GLAMi Nomination

AM Live Label
Institution: Auckland War Memorial Museum
Designer: Nils Pokel and Gareth de Walters, Auckland War Memorial Museum
Tags: API, Bilingual, Collections Online, COPE, Digital Strategy, Experimental, Gallery, Innovation, Museum

The Auckland War Memorial Museum Digital Practice team has been watching the development of e-Ink display technology for some time. We were curious to know if the medium could help us deliver an enhanced in-gallery experience and provide a means to publish a personalised experience to our visitors. Also, could the technology help support our goal to create a sustainable, Create Once Publish Everywhere (COPE) content production workflow while also easing the remedial label creation cycle for our exhibition and display teams? In 2015, we embarked on a project to test these assumptions with our ‘AM Live Label’ project.

The setup

To power our project, we paired up the Visionect server software and two e-ink displays with our existing GatherContent account API to compose, edit and deliver the content. This setup, focused on quick iterative testing and a collaborative online workspace, allowed us to draw together the experience of teams from across the Museum, including Curators, Display, Digital Practice and Exhibitions.

A plan showing how the digital labels would be incorporated into the display case.

A perfect candidate

After a successful lightweight test in an exhibition community space, an opportunity arose to take the displays deeper into the gallery. An upcoming display case featuring regular change-outs of artefacts from Auckland Museum’s Pacific collection and the accompanying regular label updates proved to be the perfect candidate.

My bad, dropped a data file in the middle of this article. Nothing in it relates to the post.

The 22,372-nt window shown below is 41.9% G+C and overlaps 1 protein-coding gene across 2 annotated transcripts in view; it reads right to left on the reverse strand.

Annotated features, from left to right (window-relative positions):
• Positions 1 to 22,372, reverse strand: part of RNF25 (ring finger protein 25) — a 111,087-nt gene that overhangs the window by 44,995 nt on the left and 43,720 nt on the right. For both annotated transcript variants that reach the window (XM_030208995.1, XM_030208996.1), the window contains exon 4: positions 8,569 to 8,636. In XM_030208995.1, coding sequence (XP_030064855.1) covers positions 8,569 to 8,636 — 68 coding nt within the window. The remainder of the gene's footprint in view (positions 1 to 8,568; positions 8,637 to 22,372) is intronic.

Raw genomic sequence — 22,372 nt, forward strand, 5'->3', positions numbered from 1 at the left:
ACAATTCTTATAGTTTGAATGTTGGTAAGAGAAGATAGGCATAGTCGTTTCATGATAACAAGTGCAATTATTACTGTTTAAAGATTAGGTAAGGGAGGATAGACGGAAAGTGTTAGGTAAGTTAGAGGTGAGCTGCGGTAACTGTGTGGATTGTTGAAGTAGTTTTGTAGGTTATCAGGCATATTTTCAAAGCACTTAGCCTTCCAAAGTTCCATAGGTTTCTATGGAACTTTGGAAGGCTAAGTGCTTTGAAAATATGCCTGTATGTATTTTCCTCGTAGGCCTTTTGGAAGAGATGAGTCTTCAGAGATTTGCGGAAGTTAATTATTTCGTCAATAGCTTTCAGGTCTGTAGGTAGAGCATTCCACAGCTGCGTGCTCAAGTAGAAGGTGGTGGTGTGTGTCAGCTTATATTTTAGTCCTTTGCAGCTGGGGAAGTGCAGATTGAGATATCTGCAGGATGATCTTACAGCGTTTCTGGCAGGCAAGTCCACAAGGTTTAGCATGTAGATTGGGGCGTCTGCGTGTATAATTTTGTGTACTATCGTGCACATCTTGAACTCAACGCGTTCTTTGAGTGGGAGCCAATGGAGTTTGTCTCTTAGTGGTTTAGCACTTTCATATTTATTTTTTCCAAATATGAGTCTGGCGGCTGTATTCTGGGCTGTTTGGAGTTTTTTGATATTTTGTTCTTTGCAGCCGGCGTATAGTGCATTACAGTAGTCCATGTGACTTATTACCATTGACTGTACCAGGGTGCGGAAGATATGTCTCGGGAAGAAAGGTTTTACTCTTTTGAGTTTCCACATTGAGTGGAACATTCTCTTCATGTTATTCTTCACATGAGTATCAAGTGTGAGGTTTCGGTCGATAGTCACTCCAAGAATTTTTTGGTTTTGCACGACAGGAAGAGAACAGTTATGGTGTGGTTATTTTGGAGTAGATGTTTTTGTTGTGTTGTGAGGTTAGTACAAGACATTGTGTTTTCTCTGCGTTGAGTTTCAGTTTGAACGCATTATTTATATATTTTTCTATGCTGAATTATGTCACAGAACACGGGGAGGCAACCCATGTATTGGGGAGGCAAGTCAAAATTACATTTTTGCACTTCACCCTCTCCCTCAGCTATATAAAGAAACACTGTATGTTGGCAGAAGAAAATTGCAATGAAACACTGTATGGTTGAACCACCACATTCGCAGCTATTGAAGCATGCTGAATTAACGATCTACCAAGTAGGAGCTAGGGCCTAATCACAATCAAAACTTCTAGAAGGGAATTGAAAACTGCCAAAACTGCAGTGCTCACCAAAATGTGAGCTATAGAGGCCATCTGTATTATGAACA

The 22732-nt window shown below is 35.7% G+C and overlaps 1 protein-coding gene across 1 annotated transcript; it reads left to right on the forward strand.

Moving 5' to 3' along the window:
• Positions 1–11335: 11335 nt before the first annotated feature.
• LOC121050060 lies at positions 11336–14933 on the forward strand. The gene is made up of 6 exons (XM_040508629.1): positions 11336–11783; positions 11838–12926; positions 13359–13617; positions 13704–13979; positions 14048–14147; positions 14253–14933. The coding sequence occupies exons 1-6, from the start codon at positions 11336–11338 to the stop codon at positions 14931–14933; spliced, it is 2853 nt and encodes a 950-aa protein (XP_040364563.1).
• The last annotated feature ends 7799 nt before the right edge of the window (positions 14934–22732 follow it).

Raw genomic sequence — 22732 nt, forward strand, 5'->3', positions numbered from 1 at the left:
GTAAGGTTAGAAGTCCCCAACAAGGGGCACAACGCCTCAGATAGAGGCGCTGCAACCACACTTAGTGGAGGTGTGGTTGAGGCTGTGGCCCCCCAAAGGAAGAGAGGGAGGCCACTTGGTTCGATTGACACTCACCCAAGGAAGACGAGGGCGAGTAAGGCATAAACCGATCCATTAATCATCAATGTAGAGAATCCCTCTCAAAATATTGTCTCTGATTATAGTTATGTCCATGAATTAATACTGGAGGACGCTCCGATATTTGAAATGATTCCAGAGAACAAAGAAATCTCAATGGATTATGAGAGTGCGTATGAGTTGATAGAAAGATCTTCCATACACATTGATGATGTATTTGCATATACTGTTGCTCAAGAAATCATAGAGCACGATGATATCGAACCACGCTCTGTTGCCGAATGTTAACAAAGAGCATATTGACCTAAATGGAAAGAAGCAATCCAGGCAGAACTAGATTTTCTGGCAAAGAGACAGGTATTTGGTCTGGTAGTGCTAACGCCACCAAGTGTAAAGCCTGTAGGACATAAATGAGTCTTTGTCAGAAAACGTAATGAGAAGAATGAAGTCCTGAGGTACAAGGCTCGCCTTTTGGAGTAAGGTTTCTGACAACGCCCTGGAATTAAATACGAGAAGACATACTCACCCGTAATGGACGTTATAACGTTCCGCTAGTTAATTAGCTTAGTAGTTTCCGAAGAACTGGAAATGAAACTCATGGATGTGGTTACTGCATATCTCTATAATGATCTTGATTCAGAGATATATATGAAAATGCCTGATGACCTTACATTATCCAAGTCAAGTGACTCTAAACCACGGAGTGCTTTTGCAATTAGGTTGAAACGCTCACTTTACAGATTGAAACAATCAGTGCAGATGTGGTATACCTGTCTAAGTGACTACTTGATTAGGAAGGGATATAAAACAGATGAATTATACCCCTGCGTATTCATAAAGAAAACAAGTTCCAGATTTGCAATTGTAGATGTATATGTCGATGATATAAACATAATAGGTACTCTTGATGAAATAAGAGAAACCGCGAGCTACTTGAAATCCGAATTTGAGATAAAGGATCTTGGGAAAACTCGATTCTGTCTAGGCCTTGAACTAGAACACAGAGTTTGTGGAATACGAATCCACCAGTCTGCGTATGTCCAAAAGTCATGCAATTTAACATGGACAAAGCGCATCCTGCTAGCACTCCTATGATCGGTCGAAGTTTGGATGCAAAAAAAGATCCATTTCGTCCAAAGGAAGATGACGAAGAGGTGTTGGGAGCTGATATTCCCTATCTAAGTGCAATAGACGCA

The first group of objects scheduled for the case were from Tonga and so a key part of our brief focused on providing visitors with side-by-side Tongan-English translations of the gallery labels.

Wireframe showing how the digital labels would be formatted to support bilingual copy.

A natural interface supporting a bilingual visitor experience

Our curatorial team developed the content and translations, which was then created as a custom content type to be served to the e-Ink display via an API. Our Display team helped create a natural, flush mounts for the displays. The displays have been running continuously for  months now, and look so natural that colleagues and visitors are surprised to learn they’re digital.

The newly installed digital gallery labels offered in Tongan and English.

Plans for the future

With the setup complete, the work involved to create labels for the next change-out is reduced to a simple web update. We’re looking forward to extending this project with features like publishing personalised (language-specific) content for visitors.

Close-up of the digital gallery labels in action.